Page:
Friday, May 19, 2017 was a personal and professional milestone: 20 tons of cheese* were tallied; and my hands were the ones to pack it all.
(*For those unfamiliar with that measurement: 1 U.S. ton = 2,000 lbs., which means the 20 tons I packed are equivalent to 4,000 pounds.*)
“Oh, but is this -so- unusual?”
1) The normal amount that anyone packs at that plant is only a -few- tons. Workers normally rotate stations, such that no one is hand-packing cheese for more than 3 hours per shift. (Palletizing, brine-gatekeeping, and guiding the cheese into film are the other workstations in the packaging department.)
2) My fellow temps had other obligations for the week, such that our 10-person crew from Monday had winnowed down to me and fellow temp Daniel Murphy by Friday.
3) D.M. unloaded the cheese for automatic labeling; and I packed it, while various regular employees took turns palletizing during their spare time. (Because we worked the fresh line, we did not need anyone to oversee the brine-soaking room; hence, we achieved our cheese-packing with only 3 people instead of a 4-person crew.)
I say this not so much to brag — albeit, that -is- a minor motivation, to dispel notions about my “work ethic” — but to underscore that when you’re an under-employed college graduate, you’re more likely-than-not to overcome larger obstacles that others will -never- face. If the white-collar world doesn’t want you after you had -spent years- preparing for it, then the blue-collar world sure won’t make it any easier on you, as if by betting your future on a college education, you agree to pay a much greater price for failure to get hired into a professional job.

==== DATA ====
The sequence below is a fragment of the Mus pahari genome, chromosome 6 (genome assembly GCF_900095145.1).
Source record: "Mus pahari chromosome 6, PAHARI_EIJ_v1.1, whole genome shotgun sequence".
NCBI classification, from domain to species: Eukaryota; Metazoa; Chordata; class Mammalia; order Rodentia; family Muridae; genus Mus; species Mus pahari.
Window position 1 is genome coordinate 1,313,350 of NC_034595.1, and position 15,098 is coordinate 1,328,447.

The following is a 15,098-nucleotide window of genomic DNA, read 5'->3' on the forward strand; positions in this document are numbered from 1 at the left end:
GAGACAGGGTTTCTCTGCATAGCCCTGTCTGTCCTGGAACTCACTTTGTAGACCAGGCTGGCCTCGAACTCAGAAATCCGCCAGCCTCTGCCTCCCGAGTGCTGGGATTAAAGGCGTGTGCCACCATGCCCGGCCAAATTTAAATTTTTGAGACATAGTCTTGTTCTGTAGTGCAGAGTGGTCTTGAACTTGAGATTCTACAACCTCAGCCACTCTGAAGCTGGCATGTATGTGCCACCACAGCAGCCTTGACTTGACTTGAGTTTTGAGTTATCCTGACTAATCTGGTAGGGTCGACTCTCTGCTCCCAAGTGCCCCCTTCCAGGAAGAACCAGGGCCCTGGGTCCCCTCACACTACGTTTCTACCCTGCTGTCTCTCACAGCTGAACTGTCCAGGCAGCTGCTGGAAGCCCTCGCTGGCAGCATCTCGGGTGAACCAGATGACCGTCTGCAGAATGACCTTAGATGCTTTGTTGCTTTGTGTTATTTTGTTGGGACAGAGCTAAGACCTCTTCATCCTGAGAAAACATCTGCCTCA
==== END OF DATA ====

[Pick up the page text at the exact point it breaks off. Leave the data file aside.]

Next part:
It boils-down to this melodramatic prose: You say you’re king of the college grads?
Ergo, ecce cassius-laborus! (“Therefore, behold the cheese packer!”)
“You’re parodying the Pontius Pilate statement about Jesus, ‘Ecco homo’ / ‘Behold, the man’ — why?”
Because a bookworm-turned-laborer / under-employed college grad will -tend to feel- crucified for a while; and then he acclimates to the work that his less-formally-educated counterparts have endured since their first summer out of high school.
Also, because that biblical reference is well-known among intellectuals and commoners alike, thereby making it an ideal bridge between the vulgar labor of a packaging department and the more abstruse machinations of upper management. #FuturePromotion to #CorporateRanks, #BasedUpon #CommonInterests!
As of yet, I’ve still not an offer for full-time work, despite having worked a 60-hour week of increasingly-long shifts.
[08-11-2017 Update, necessitating the strike-through of the immediately preceding passage:]
Promoting this feat seems to have helped me persuade management into offering me a full-time work schedule! #Hurrah, #It’sAboutTime
The next step will be to negotiate a transition from being “an agency guy” (temporary employee of the staffing agency) into becoming a “real employee” (on the payroll of the client company, -not- paid by the agency). This is, of course, part-and-parcel of the college-wage PENALTY (as opposed to the “college-wage premium” of modern myth).